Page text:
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Minneapolis Filmmaker Completes First Feature Film in 17 days

Written By Naomi Thomson

Lynn Lukkas, a filmmaker and professor at the University of Minnesota has been an artist and storyteller her entire life. The primary focus of her work is telling older women’s stories, as they are among the most ignored demographic in today’s society.

She’s made dozens of projects throughout her career, many recognized internationally, but this year she released her very first feature length film.

Lynn Tjerrnan Lukkas

Claire Facing North is a film of self discovery and a story in which Claire, an older woman picks up Iris, a young irreverent traveler hitchhiking in Iceland. This influential collision between the two women of different generations launches them on a journey through Iceland together as they engage in a series of reflective conversations amidst beautiful scenery.

But while the imagery of the film is incredibly moving, with vivid colors and the creative uses of light, Lynn’s process for the film is what sets it apart.

In fact, the entire 76 minute film was shot over the span of only 17 days with a very small crew.

“This is pretty atypical, having a cast and crew of only 6 people to make a feature film”, Eric Schleicher, the cinematographer for the film said, “Kind of insane, and almost unheard of”.

A major advantage that helped the two week film process run smoothly was Lynn’s clear vision.

“I had a really good idea of what this film was going to look like visually”, Lukkas reflected, “Because I had been to Iceland so many times I chose it specifically because I really wanted an environment that was this very dramatic, awesome physical place. Working with Eric was really about getting that idea out of my head and onto the film”.

‘Claire Facing North’Lynn Tjerrnan Lukkas

Together the two spent hours planning the trip via phone call and later met in New York City to continue planning in person. When they arrived in Iceland in August of 2021, Eric and Lynn spent the first three days scouting out their planned locations.

Physical shooting with the entire crew began on the fourth day of the trip. Lynn’s production crew was made up of actors Barbara Berlovitz and Annick Dall, co-producer and music supervisor Peter Frenz, location sound recorder Patrick Shaefer and cinematographer Eric Shleicher. Together they hit the road to film at several different locations. One of the most pivotal locations of the film’s plot is around a crashed plane in the middle of a field.

“The plane was off the road near the water. It was a US military aircraft that crashed on the beach and was just left there. So it’s been there over the years and has sort of become a tourist site” Lynn recounts, “But you can’t take cars in so you have to hike out what felt like 5 miles from the road to get to it. We hiked out there at 3am and had to shoot so early because we had to work around when tourists would show up”.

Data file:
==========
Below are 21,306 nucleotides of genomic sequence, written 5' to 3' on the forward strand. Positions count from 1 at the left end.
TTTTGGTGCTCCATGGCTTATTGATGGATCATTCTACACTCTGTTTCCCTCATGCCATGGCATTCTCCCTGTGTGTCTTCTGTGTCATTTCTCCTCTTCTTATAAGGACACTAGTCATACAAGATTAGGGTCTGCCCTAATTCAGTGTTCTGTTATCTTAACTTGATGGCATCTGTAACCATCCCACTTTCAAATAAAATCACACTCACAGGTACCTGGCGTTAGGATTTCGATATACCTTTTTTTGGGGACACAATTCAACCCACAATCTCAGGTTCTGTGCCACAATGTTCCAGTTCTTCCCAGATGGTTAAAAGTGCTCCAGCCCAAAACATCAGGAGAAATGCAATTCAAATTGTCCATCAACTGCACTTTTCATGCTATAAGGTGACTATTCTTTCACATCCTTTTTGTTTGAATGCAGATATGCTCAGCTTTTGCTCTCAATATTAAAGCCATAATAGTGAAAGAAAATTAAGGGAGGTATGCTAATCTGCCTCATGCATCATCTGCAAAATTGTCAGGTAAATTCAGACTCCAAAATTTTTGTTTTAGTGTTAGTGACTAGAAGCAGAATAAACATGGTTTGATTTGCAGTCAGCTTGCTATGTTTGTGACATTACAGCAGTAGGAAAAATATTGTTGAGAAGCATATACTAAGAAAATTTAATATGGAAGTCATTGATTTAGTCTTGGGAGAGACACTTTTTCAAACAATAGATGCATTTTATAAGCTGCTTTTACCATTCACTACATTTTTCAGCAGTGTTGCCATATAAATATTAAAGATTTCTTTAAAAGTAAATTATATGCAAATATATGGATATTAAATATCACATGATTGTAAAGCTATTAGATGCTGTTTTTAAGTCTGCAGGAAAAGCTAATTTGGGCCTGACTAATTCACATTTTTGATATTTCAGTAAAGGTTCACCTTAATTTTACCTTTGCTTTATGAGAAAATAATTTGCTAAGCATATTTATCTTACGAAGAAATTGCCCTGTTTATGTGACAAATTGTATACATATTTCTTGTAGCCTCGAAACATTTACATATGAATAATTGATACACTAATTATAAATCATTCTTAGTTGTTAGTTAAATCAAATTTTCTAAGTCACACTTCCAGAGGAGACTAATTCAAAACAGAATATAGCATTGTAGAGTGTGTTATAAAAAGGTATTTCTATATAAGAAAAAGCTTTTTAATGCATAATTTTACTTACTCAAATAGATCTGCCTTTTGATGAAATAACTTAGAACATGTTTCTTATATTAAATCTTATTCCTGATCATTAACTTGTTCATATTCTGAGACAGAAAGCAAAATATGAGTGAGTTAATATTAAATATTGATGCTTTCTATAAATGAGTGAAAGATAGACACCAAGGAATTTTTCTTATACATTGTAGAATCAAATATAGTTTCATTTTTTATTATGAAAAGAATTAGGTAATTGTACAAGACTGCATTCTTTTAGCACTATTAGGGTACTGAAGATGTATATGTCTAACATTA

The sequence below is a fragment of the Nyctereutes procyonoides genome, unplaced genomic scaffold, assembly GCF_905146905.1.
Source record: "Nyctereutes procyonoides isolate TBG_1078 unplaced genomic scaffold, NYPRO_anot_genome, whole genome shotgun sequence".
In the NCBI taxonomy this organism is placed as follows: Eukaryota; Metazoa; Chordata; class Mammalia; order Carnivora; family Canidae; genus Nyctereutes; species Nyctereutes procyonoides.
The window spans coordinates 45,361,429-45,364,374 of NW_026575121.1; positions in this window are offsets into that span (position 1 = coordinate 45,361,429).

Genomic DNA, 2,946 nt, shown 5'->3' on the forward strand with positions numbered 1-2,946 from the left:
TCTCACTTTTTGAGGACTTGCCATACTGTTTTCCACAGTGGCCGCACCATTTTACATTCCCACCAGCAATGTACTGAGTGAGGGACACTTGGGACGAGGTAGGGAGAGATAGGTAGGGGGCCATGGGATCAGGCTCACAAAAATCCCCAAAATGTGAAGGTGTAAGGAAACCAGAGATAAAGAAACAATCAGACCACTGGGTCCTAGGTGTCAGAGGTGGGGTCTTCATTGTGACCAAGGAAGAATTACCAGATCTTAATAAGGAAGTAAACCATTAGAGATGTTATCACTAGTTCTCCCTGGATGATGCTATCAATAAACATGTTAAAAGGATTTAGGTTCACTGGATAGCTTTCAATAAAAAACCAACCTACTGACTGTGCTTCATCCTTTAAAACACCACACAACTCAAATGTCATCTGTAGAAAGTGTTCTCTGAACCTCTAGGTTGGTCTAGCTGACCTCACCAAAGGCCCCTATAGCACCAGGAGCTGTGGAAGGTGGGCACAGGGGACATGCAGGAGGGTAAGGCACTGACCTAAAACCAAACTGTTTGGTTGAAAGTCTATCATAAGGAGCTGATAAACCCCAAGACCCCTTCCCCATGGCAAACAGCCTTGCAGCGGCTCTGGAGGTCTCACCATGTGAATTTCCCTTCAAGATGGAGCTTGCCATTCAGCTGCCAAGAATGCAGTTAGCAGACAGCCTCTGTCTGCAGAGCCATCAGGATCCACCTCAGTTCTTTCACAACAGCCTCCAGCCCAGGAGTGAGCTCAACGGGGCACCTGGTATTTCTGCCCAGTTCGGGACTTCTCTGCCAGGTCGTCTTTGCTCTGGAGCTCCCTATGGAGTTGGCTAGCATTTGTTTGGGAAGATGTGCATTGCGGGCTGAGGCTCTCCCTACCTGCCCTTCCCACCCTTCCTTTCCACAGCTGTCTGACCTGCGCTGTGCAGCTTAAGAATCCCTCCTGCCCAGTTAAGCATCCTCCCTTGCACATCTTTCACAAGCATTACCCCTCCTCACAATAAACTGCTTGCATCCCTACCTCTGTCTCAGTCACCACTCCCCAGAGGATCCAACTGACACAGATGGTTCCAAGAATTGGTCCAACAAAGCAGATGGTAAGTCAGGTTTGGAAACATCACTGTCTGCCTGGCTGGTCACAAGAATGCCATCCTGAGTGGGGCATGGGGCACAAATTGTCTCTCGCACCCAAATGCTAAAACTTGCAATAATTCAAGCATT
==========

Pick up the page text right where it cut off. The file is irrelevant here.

‘Claire Facing North’Lynn Tjerrnan Lukkas

After returning home from Iceland, Lukkas set off to edit hours upon hours of footage all by herself. Her husband and co-producer Peter Frenz wrote two original musical themes for the main characters Claire and Iris. Phil Aron also joined in post production to write more original music and score the film, pulling together Peter’s work along with other sources including Rachmaninoff’s Vespers as well as music from the medieval composer Hildegard von Bingen. Jason Almendinger also joined in post as the sound designer and Tom Cairns of Arteus productions in Glasgow completed the color grading on the film.

In total, Clarie Facing North came to life from the hands of no more than no more than 10 people.

Claire Facing North First screened this April at the 43rd Annual Minneapolis International Film Festival. After two screenings the film was selected for a third premiere in the Best of Fest Showings.

In June, Claire Facing North will be screened at the New Jersey Film Festival and later in Las Vegas for the Nevada Women’s Film Festival.

To other aspiring filmmakers, maybe you don’t need a huge budget, large cast, or months on end to make a feature film.

Lynn Lukkas proves that beautiful work can be produced with little time and fewer people, so long as you have a good team and clear vision.

Author: Guest Author
This article comes from No Film School and can be read on the original site.

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